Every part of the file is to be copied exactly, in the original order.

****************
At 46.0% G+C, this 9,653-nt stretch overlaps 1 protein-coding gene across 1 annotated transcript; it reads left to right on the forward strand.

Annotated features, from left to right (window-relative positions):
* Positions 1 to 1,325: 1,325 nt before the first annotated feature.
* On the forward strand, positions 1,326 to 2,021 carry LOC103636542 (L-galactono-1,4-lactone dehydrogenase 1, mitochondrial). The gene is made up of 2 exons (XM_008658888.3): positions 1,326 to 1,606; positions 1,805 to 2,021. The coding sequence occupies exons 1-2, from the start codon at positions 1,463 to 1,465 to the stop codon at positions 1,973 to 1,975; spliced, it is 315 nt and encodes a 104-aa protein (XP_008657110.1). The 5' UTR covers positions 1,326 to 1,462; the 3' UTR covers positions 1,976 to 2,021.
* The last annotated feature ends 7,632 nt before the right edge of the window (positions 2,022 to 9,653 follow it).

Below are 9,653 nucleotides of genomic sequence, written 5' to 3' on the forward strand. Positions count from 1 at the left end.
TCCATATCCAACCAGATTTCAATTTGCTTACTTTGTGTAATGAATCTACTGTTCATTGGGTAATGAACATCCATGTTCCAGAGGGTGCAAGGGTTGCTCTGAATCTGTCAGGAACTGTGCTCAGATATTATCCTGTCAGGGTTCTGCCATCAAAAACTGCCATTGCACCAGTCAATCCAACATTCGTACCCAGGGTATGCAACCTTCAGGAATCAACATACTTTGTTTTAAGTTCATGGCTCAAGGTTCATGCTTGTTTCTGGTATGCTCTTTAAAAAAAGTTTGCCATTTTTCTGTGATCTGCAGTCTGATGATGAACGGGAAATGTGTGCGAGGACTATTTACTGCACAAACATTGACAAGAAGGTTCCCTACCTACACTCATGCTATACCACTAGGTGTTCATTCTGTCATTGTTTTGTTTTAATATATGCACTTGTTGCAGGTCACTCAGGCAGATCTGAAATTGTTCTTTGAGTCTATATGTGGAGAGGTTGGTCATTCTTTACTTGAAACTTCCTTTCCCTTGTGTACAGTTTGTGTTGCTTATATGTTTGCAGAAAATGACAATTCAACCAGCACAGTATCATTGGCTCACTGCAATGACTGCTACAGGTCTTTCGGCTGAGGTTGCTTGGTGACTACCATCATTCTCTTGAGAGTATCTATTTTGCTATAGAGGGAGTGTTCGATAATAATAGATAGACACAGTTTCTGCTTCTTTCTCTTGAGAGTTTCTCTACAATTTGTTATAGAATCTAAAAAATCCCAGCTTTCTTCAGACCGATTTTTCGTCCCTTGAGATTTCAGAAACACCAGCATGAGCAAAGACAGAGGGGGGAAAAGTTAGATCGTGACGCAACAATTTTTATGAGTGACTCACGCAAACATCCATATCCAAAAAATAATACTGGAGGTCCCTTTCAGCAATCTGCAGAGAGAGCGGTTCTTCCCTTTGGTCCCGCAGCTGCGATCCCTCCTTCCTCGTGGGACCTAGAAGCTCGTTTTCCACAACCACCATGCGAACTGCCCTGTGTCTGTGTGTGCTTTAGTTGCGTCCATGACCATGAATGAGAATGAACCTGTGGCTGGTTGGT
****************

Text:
At 46.0% G+C, this 9,653-nt stretch overlaps 1 protein-coding gene across 1 annotated transcript; it reads left to right on the forward strand.

Annotated features, from left to right (window-relative positions):
* Positions 1 to 1,325: 1,325 nt before the first annotated feature.
* On the forward strand, positions 1,326 to 2,021 carry LOC103636542 (L-galactono-1,4-lactone dehydrogenase 1, mitochondrial). The gene is made up of 2 exons (XM_008658888.3): positions 1,326 to 1,606; positions 1,805 to 2,021. The coding sequence occupies exons 1-2, from the start codon at positions 1,463 to 1,465 to the stop codon at positions 1,973 to 1,975; spliced, it is 315 nt and encodes a 104-aa protein (XP_008657110.1). The 5' UTR covers positions 1,326 to 1,462; the 3' UTR covers positions 1,976 to 2,021.
* The last annotated feature ends 7,632 nt before the right edge of the window (positions 2,022 to 9,653 follow it).

Below are 9,653 nucleotides of genomic sequence, written 5' to 3' on the forward strand. Positions count from 1 at the left end.
TCCATATCCAACCAGATTTCAATTTGCTTACTTTGTGTAATGAATCTACTGTTCATTGGGTAATGAACATCCATGTTCCAGAGGGTGCAAGGGTTGCTCTGAATCTGTCAGGAACTGTGCTCAGATATTATCCTGTCAGGGTTCTGCCATCAAAAACTGCCATTGCACCAGTCAATCCAACATTCGTACCCAGGGTATGCAACCTTCAGGAATCAACATACTTTGTTTTAAGTTCATGGCTCAAGGTTCATGCTTGTTTCTGGTATGCTCTTTAAAAAAAGTTTGCCATTTTTCTGTGATCTGCAGTCTGATGATGAACGGGAAATGTGTGCGAGGACTATTTACTGCACAAACATTGACAAGAAGGTTCCCTACCTACACTCATGCTATACCACTAGGTGTTCATTCTGTCATTGTTTTGTTTTAATATATGCACTTGTTGCAGGTCACTCAGGCAGATCTGAAATTGTTCTTTGAGTCTATATGTGGAGAGGTTGGTCATTCTTTACTTGAAACTTCCTTTCCCTTGTGTACAGTTTGTGTTGCTTATATGTTTGCAGAAAATGACAATTCAACCAGCACAGTATCATTGGCTCACTGCAATGACTGCTACAGGTCTTTCGGCTGAGGTTGCTTGGTGACTACCATCATTCTCTTGAGAGTATCTATTTTGCTATAGAGGGAGTGTTCGATAATAATAGATAGACACAGTTTCTGCTTCTTTCTCTTGAGAGTTTCTCTACAATTTGTTATAGAATCTAAAAAATCCCAGCTTTCTTCAGACCGATTTTTCGTCCCTTGAGATTTCAGAAACACCAGCATGAGCAAAGACAGAGGGGGGAAAAGTTAGATCGTGACGCAACAATTTTTATGAGTGACTCACGCAAACATCCATATCCAAAAAATAATACTGGAGGTCCCTTTCAGCAATCTGCAGAGAGAGCGGTTCTTCCCTTTGGTCCCGCAGCTGCGATCCCTCCTTCCTCGTGGGACCTAGAAGCTCGTTTTCCACAACCACCATGCGAACTGCCCTGTGTCTGTGTGTGCTTTAGTTGCGTCCATGACCATGAATGAGAATGAACCTGTGGCTGGTTGGT